Mindy Kaling tells us the tale of how she grew up and makes some honest and refreshing observations during this journey. How was Mindy during high school and how did she try to achieve her dream? She is not afraid to admit any failures and even admits she isn’t the perfect person to give advice. Mindy is simply a a ‘girl next door’ who became famous… And she not only explains things about her view on romance, friendship, Hollywood and the perfect amount of fame, but also gives us an inside view of what it is like being a comedy screenwriter and creating The Office.
Mindy Kaling has a way of writing down her story that feels honest, refreshing and is quite entertaining as well. While not as funny as the second memoir, Is Everyone Hanging Out Without Me? is still worth reading if you are looking for a short and entertaining read. You will find some very interesting quotes while you are reading this book! I can really appreciate how down to earth she seems.
“People’s reaction to me is sometimes “Uch, I just don’t like her. I hate how she thinks she is so great.” But it’s not that I think I’m so great. I just don’t hate myself. I do idiotic things all the time and I say crazy stuff I regret, but I don’t let everything traumatize me. And the scary thing I have noticed is that some people really feel uncomfortable around women who don’t hate themselves. So that’s why you need to be a little bit brave.”
No, I don’t actually watch The Office or The Mindy Project, but after hearing great things about Why Not Me? I decided to pick it up anyway. And I can say that even without knowing Mindy Kaling very well I still quite enjoyed reading her essays. Her writing switches between funny, honest and inspiring and she comes over as a very strong and ‘real’ woman. The included photos are a nice touch that I think especially fans of her character will appreciate. What I also liked is that each essay has a different feel and message and the fact that Mindy Kaling is not afraid to write about her mistakes and flaws is refreshing. Why Not Me? might not be the perfect read, but it is without doubt interesting enough and will keep you entertained for a few hours. This could be the perfect beach read for the upcoming summer (if you are lucky enough live in the southern hemisphere)!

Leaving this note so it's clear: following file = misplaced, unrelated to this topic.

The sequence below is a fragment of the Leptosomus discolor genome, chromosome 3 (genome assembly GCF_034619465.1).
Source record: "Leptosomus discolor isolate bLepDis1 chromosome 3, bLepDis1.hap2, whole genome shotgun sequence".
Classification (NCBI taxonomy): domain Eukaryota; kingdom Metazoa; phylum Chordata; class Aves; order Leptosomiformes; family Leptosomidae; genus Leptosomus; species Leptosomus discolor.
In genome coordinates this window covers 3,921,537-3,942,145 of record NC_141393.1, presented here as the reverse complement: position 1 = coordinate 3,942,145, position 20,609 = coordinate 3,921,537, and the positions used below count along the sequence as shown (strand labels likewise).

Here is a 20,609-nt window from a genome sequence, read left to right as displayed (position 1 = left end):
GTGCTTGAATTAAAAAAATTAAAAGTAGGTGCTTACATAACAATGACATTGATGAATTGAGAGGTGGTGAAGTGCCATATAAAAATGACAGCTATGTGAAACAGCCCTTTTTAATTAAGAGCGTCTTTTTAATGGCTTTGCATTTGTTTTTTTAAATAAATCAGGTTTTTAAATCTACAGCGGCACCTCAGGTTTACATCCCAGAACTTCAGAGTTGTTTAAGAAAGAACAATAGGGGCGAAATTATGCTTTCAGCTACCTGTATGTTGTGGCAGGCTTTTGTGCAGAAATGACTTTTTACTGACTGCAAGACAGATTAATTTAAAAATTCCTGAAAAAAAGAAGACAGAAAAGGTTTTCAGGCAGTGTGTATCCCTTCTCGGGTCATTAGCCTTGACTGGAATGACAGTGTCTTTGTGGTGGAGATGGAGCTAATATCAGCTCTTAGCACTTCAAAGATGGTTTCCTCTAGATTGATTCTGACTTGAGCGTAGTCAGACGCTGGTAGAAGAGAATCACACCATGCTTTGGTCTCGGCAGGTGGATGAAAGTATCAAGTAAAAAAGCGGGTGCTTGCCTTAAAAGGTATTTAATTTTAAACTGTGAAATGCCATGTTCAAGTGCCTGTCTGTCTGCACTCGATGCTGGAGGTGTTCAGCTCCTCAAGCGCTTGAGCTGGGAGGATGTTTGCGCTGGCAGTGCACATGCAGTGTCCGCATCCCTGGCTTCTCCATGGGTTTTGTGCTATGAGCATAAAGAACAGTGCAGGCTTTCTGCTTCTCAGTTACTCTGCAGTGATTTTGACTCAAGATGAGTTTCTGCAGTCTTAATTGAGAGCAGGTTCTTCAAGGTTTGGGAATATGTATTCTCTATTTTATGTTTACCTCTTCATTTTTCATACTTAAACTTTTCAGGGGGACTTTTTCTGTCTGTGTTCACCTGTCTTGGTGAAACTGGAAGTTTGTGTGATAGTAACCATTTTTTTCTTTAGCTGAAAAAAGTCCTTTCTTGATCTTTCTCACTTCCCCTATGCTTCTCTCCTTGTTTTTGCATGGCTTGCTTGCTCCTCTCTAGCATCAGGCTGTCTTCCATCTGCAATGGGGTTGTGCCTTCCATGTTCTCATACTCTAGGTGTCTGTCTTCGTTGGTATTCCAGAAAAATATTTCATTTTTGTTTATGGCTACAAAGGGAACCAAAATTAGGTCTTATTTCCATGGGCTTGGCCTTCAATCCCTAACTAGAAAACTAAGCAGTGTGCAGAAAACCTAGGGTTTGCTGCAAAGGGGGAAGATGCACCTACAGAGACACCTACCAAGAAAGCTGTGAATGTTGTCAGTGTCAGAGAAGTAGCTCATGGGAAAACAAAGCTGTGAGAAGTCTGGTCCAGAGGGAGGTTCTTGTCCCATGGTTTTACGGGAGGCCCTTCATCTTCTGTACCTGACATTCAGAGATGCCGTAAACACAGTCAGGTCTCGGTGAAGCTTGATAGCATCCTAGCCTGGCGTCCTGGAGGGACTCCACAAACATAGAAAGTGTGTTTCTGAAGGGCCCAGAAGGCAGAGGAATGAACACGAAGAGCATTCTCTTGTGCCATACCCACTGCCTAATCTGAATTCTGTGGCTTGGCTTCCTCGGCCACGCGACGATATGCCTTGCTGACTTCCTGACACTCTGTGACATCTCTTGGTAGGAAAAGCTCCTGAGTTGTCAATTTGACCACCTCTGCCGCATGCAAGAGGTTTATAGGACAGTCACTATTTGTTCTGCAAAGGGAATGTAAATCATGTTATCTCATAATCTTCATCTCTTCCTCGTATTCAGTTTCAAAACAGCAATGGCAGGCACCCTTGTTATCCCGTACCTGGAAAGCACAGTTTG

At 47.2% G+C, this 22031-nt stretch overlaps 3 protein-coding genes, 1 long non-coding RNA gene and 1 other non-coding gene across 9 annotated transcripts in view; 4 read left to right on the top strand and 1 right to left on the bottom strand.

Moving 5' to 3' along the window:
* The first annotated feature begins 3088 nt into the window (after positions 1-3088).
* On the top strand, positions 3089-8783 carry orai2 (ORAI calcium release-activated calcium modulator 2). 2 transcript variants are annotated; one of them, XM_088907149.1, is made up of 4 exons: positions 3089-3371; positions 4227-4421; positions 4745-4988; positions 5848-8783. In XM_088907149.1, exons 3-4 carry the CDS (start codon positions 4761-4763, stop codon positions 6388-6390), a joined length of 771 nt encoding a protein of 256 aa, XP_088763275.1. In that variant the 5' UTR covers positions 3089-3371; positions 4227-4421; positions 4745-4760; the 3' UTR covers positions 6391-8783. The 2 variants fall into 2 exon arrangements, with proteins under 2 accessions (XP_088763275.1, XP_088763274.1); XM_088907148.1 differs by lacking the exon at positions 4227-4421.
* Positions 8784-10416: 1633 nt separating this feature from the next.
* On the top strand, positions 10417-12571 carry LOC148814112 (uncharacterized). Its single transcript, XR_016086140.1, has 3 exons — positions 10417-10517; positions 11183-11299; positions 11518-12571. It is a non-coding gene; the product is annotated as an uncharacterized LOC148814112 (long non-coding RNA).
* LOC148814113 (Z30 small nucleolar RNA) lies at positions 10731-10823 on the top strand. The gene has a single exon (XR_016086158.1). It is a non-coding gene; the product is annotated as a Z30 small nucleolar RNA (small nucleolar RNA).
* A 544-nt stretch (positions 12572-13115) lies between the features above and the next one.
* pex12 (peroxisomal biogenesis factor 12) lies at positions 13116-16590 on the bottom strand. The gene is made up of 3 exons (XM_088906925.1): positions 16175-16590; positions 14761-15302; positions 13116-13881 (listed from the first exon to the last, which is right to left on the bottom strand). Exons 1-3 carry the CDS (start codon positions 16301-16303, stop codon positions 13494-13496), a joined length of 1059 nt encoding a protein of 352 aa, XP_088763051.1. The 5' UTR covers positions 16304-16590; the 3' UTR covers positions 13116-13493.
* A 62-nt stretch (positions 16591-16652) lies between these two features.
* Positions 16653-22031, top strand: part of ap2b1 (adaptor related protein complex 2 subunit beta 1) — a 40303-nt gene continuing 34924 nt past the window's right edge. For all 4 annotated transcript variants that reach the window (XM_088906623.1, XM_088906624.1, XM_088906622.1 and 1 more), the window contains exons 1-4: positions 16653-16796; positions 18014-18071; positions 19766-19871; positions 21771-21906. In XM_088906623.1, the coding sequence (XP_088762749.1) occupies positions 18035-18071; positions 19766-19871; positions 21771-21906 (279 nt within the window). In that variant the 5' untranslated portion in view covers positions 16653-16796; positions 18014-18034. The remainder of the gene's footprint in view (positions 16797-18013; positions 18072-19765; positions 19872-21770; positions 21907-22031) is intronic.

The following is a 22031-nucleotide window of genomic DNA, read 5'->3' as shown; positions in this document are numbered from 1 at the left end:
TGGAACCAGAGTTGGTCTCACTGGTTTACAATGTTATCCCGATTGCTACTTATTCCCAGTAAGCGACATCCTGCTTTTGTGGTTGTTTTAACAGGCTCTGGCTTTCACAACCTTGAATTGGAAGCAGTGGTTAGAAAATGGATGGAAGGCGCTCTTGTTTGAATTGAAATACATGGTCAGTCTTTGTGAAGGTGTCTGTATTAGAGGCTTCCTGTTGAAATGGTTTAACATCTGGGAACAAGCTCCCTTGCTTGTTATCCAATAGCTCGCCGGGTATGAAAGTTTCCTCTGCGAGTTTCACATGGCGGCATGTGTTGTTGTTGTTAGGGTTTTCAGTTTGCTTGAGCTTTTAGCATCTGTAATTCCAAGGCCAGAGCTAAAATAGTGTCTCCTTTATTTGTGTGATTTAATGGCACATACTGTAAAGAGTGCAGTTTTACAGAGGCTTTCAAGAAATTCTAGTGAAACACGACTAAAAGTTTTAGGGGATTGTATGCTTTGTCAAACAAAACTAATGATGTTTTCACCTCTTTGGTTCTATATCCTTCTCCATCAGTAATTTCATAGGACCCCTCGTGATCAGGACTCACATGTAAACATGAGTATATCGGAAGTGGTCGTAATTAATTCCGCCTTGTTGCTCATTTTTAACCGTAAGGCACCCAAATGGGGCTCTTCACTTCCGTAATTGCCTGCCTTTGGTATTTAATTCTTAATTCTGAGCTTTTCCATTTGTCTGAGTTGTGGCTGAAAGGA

Why Not Me? is a collection of essays where Mindy Kaling shares some of her stories of her past. Some are funny while others are more personal and even inspirational… And the stories take place both at home, at work and during Uni. Among other things, she gives beauty tips (Starlet’s Confessions), talks about difficulties while seeking new friendships both then and now (Player), talks about accepting your body and who you are (Unlikely Leading Lady) and talks about her relationship with her ex-boyfriend B.J. Novak (Soup Snakes).
Why Not Me? is a very interesting collection of essays where Mindy Kaling tells us more about her life. I enjoyed the fact that she mixed funny sections with more serious themes and some parts are even inspirational. She comes over as a very interesting woman and I admire her for staying true to who she is and not giving over to the whole Hollywood pressure. It’s also an interesting enough read even if you don’t actually watch her TV shows.